This data cosmology is presented in strikingly material terms; here too data appears as a substance. Instead of using ‘known visual forms’ or metaphors, Jevbratt (2005) proposes, ‘data can represent itself by being a slice … or “smearing off” on something. The visualisation is an indexical trace of the reality, an imprint, a “rubbing”’. In the same paper she writes of her visualisations as ‘nets’ or ‘webs’ in the sense that they catch or entrap something and make it available to observation. The Infome is real, concrete, not a Platonic ideal or a cyberspace of pure thought, and it is tightly coupled to the societies, cultures and technologies that create it; as Jevbratt shows we apprehend it by working, concretely, in it; writing code, initiating processes that themselves inevitably alter the Infome’s terrain. Jevbratt avoids the epistemological traps of indexicality by treating data as a concrete, but perhaps mysterious trace; the (social, political, institutional) forces that shape that data must somehow be reflected in the ‘abstract reals’ her work produces much as, as Jevbratt suggests, echoes of the Big Bang are present in TV static.

Borevitz And Salavon: Anti-Content and the Artist’s Squint

State of the Union

Figure 7. Brad Borevitz, State of the Union (2006-) (screenshot)

In Brad Borevitz’s State of the Union (2007) the artist takes as his dataset the texts of all 217 State of the Union addresses, and makes an interactive visualisation that is also an interface to the texts themselves (Figure 7). The visualisation is dominated by a text cloud, an array of words that correspond to the most frequently occurring words in each text. The size of a word’s font corresponds to how often it occurs in that address. A word’s position is determined by its location in the document (along the horizontal axis); its vertical position corresponds to its distinctiveness in the entire corpus of addresses, so that more distinctive words are higher. The result is a cloud with a shape and content that conveys a rich and (in one sense) legible impression of each text and its relation to a (historical) corpus. Flicking through the years we seem to see issues, crises and rhetoric come and go; Harry Truman’s 1953 speech forms a cloud headlined ‘communist’, ‘Soviet’ and ‘atomic’; ‘world’ and ‘free’ nestle immediately below, larger (more frequent in the speech) but less distinctive in the entire dataset. Bush’s latest speech is topped by a familiar cluster including ‘Qaeda’, ‘Iraq’, ‘terorrists’ and ‘Shia’.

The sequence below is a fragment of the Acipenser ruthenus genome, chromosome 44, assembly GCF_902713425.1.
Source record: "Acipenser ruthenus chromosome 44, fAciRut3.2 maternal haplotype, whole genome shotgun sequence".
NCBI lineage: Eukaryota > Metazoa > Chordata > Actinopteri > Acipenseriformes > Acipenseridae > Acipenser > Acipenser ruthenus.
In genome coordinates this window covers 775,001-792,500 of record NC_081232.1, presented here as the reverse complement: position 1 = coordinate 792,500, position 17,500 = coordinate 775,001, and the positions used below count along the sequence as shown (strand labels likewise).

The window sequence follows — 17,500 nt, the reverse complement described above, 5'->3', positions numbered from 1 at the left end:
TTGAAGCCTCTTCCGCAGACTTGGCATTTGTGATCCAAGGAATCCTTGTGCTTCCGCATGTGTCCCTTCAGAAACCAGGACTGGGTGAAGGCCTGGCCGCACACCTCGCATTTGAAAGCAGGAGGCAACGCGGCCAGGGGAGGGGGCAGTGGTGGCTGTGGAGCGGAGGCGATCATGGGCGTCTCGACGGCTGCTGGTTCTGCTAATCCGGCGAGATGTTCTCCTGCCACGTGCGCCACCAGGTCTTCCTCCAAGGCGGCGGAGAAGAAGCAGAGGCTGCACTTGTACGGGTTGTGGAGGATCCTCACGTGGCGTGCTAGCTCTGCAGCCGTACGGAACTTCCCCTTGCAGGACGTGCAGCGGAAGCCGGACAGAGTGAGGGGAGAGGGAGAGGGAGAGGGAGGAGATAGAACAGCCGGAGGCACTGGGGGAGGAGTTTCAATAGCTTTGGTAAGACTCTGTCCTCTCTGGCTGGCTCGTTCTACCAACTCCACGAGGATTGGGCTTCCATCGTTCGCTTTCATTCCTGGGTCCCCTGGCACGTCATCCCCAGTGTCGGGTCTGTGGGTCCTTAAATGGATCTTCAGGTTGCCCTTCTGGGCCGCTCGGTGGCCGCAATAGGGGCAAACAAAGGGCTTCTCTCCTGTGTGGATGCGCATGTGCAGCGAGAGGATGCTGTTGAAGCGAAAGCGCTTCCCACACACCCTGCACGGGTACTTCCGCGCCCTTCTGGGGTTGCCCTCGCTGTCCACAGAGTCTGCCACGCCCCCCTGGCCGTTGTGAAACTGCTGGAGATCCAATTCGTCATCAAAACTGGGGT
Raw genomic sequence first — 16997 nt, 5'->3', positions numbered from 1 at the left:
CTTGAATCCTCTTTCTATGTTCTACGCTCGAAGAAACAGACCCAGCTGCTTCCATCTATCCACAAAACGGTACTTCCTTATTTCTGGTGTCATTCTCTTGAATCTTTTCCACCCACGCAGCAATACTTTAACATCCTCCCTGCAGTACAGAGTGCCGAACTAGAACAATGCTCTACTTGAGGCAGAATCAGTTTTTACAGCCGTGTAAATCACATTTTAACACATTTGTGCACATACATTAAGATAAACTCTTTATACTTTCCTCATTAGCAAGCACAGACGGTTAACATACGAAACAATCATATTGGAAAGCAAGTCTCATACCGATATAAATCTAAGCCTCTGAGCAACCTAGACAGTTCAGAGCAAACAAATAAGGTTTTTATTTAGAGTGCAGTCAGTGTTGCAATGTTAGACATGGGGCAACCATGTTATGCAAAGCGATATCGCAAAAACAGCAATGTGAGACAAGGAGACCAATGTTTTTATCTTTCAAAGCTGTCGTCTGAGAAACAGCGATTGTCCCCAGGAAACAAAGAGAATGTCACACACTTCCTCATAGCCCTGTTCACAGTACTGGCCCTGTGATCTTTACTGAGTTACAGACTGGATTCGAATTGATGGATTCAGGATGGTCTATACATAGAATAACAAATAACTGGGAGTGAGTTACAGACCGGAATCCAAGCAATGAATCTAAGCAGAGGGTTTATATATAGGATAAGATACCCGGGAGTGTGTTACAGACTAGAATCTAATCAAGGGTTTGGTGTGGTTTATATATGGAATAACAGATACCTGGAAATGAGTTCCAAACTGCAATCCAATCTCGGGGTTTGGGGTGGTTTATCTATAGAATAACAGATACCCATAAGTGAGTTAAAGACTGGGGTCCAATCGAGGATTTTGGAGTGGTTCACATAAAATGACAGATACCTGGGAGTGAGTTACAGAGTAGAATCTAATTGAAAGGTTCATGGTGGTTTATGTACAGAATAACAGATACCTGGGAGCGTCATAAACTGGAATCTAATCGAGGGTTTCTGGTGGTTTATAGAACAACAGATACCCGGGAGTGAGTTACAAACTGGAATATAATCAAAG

The clouds are striking, but there is nothing aesthetically compelling in the surface of Borevitz’s work; it downplays visual presentation in favour of a dense interface that is functional rather than slick. In most respects the work is a straightforward and transparent — even diligent — data visualisation. It offers a wealth of detail; it makes mappings that reveal patterns intrinsic to the dataset, and explains those mappings and statistical methods clearly; it links directly to the source data. More than most comparable works, State of the Union begs the question of the role of the data artist. Borevitz’s answer is explained in his own writings, and is tied to his motivations in making the work. Borevitz adopts data visualisation in response to contemporary politics. Faced with what he calls iconic language — political speech as unarguable assertion and constructed buzz-phrases — the artist turns to quantitative methods looking for clues. Again, what is sought is hidden information, though here what is hidden is the urgent but impossible question of the causes of what Borevitz calls ‘the sorry state we’re in. He writes:

There is something compelling in the urge to empirically examine this particular corpus for clues as to how things have gone horribly wrong. Maybe we can no longer bear to listen to the address, or maybe it has become impossible for us to read it. There are certainly few who would be willing to scrutinize all 3000 pages of our legacy of 214 messages from the president. Perhaps counting is a defense against the spell of iconic language. It may be that counting is simply the automation of a practice that we participate in already, as we measure unconsciously our saturation in the messages of the media–as they work us over completely (Borevitz, ‘The {Sorry} State We Are In’).